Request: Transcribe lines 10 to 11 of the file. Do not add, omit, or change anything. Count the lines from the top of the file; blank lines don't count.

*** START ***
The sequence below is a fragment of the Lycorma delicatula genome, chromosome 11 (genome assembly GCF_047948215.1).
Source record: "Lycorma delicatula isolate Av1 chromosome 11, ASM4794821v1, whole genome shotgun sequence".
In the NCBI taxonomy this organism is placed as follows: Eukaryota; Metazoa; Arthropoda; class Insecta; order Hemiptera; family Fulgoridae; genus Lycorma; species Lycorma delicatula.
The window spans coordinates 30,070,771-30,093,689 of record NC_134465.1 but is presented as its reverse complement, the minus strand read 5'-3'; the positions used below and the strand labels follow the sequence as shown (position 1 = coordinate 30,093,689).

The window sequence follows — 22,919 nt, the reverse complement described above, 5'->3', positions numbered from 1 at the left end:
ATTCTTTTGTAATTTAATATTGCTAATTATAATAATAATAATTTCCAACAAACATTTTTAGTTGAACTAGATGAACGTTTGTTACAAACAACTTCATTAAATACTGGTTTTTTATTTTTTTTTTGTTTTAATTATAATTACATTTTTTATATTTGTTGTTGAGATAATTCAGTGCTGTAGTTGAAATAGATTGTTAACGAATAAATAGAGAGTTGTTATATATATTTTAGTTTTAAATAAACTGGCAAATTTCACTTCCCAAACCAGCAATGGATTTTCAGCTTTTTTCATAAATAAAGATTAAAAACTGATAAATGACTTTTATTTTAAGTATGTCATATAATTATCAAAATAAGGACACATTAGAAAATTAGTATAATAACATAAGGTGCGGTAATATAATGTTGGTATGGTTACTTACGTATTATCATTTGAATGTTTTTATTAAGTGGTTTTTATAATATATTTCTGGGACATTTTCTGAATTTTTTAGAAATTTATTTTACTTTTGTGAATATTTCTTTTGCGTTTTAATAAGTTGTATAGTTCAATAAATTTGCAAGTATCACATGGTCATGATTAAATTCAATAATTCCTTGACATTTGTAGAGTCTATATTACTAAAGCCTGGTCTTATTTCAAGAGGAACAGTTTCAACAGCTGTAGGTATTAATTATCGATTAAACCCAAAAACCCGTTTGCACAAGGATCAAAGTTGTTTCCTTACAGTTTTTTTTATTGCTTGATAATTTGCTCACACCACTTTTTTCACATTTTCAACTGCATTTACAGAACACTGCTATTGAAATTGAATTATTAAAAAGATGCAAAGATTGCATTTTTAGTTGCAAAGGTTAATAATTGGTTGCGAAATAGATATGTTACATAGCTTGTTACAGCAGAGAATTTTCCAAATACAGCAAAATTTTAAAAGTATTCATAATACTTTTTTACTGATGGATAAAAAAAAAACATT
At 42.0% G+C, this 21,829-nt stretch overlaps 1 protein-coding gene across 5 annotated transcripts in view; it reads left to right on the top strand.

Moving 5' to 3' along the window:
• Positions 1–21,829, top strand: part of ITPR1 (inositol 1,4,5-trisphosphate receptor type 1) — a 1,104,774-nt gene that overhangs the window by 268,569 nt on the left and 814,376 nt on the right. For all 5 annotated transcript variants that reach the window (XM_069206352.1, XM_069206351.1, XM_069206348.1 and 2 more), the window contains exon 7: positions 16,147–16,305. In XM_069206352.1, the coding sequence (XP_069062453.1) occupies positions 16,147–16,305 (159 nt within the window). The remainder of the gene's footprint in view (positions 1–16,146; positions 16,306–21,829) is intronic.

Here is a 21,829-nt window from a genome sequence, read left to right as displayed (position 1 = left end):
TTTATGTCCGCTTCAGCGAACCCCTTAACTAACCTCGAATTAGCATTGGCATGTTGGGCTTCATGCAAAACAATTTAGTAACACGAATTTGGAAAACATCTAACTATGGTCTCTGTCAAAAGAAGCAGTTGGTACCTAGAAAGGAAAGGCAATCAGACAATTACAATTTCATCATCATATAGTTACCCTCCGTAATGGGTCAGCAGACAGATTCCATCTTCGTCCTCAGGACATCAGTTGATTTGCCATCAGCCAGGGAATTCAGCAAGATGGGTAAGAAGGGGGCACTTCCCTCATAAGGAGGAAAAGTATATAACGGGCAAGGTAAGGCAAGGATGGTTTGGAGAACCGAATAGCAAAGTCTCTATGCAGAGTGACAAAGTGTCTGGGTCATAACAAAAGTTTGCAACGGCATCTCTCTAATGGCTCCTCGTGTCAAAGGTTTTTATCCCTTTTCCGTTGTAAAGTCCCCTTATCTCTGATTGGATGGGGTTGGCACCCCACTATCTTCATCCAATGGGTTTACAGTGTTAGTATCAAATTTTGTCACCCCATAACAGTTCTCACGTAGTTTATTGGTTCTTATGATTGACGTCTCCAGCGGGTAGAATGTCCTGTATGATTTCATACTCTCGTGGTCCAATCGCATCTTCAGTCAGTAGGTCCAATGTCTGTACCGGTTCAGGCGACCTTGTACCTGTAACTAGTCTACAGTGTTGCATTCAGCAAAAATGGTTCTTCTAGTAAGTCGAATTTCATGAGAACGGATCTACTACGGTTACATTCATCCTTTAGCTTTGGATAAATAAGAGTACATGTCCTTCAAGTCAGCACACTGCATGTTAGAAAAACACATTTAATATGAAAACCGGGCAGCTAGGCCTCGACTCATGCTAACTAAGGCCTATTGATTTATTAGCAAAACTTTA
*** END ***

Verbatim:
Here is a 21,829-nt window from a genome sequence, read left to right as displayed (position 1 = left end):
TTTATGTCCGCTTCAGCGAACCCCTTAACTAACCTCGAATTAGCATTGGCATGTTGGGCTTCATGCAAAACAATTTAGTAACACGAATTTGGAAAACATCTAACTATGGTCTCTGTCAAAAGAAGCAGTTGGTACCTAGAAAGGAAAGGCAATCAGACAATTACAATTTCATCATCATATAGTTACCCTCCGTAATGGGTCAGCAGACAGATTCCATCTTCGTCCTCAGGACATCAGTTGATTTGCCATCAGCCAGGGAATTCAGCAAGATGGGTAAGAAGGGGGCACTTCCCTCATAAGGAGGAAAAGTATATAACGGGCAAGGTAAGGCAAGGATGGTTTGGAGAACCGAATAGCAAAGTCTCTATGCAGAGTGACAAAGTGTCTGGGTCATAACAAAAGTTTGCAACGGCATCTCTCTAATGGCTCCTCGTGTCAAAGGTTTTTATCCCTTTTCCGTTGTAAAGTCCCCTTATCTCTGATTGGATGGGGTTGGCACCCCACTATCTTCATCCAATGGGTTTACAGTGTTAGTATCAAATTTTGTCACCCCATAACAGTTCTCACGTAGTTTATTGGTTCTTATGATTGACGTCTCCAGCGGGTAGAATGTCCTGTATGATTTCATACTCTCGTGGTCCAATCGCATCTTCAGTCAGTAGGTCCAATGTCTGTACCGGTTCAGGCGACCTTGTACCTGTAACTAGTCTACAGTGTTGCATTCAGCAAAAATGGTTCTTCTAGTAAGTCGAATTTCATGAGAACGGATCTACTACGGTTACATTCATCCTTTAGCTTTGGATAAATAAGAGTACATGTCCTTCAAGTCAGCACACTGCATGTTAGAAAAACACATTTAATATGAAAACCGGGCAGCTAGGCCTCGACTCATGCTAACTAAGGCCTATTGATTTATTAGCAAAACTTTA